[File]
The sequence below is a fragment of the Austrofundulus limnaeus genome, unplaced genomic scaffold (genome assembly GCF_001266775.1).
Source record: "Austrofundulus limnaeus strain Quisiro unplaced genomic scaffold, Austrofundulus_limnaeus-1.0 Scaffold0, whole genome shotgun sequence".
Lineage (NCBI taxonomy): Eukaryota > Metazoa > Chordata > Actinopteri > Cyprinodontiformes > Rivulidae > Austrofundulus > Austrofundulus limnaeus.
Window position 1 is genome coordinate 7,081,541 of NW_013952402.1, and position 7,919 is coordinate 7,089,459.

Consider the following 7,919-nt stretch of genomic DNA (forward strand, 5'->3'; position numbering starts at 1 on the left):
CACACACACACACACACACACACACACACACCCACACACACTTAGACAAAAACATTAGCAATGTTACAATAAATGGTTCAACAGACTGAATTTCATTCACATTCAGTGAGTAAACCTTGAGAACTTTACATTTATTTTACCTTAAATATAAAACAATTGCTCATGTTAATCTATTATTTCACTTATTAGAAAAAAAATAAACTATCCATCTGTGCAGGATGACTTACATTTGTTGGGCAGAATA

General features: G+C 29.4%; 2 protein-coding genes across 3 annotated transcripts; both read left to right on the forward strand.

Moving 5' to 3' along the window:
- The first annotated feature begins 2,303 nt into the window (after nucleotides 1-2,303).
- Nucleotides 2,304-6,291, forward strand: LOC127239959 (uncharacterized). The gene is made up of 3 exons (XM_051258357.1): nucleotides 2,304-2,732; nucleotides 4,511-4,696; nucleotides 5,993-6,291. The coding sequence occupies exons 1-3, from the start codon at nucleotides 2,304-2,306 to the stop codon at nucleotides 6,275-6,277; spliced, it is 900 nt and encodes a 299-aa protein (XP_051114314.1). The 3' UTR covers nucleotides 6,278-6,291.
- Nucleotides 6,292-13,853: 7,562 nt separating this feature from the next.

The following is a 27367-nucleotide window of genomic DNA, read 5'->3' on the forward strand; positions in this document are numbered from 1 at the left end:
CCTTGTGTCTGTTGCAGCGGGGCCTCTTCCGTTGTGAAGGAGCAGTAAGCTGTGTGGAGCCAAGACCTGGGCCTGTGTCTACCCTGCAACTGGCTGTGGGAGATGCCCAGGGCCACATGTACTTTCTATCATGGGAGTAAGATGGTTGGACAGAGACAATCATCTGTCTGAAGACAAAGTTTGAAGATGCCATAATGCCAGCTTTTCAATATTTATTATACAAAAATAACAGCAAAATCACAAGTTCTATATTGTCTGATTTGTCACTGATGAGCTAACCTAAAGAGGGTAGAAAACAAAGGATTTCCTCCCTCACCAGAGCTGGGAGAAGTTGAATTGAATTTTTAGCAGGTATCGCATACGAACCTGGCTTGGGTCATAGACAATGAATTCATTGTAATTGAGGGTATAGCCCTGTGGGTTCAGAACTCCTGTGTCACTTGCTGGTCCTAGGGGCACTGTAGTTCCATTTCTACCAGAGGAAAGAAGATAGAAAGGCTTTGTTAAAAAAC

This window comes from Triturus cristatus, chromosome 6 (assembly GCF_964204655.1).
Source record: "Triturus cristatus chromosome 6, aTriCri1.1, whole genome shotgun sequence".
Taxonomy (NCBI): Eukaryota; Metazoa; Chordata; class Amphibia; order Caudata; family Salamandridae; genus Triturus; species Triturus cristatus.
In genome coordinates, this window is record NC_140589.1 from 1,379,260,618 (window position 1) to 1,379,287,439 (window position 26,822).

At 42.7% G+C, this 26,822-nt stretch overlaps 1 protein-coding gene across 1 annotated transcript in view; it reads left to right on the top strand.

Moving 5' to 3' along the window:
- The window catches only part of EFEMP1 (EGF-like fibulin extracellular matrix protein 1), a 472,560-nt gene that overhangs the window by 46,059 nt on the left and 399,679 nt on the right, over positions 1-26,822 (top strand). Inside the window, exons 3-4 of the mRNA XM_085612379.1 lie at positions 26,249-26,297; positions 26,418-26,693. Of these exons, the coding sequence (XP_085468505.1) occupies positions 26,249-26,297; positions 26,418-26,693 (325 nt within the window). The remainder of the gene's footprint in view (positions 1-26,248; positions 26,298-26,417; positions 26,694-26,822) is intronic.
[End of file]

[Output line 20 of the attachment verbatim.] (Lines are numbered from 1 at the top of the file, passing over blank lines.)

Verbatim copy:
- The window catches only part of EFEMP1 (EGF-like fibulin extracellular matrix protein 1), a 472,560-nt gene that overhangs the window by 46,059 nt on the left and 399,679 nt on the right, over positions 1-26,822 (top strand). Inside the window, exons 3-4 of the mRNA XM_085612379.1 lie at positions 26,249-26,297; positions 26,418-26,693. Of these exons, the coding sequence (XP_085468505.1) occupies positions 26,249-26,297; positions 26,418-26,693 (325 nt within the window). The remainder of the gene's footprint in view (positions 1-26,248; positions 26,298-26,417; positions 26,694-26,822) is intronic.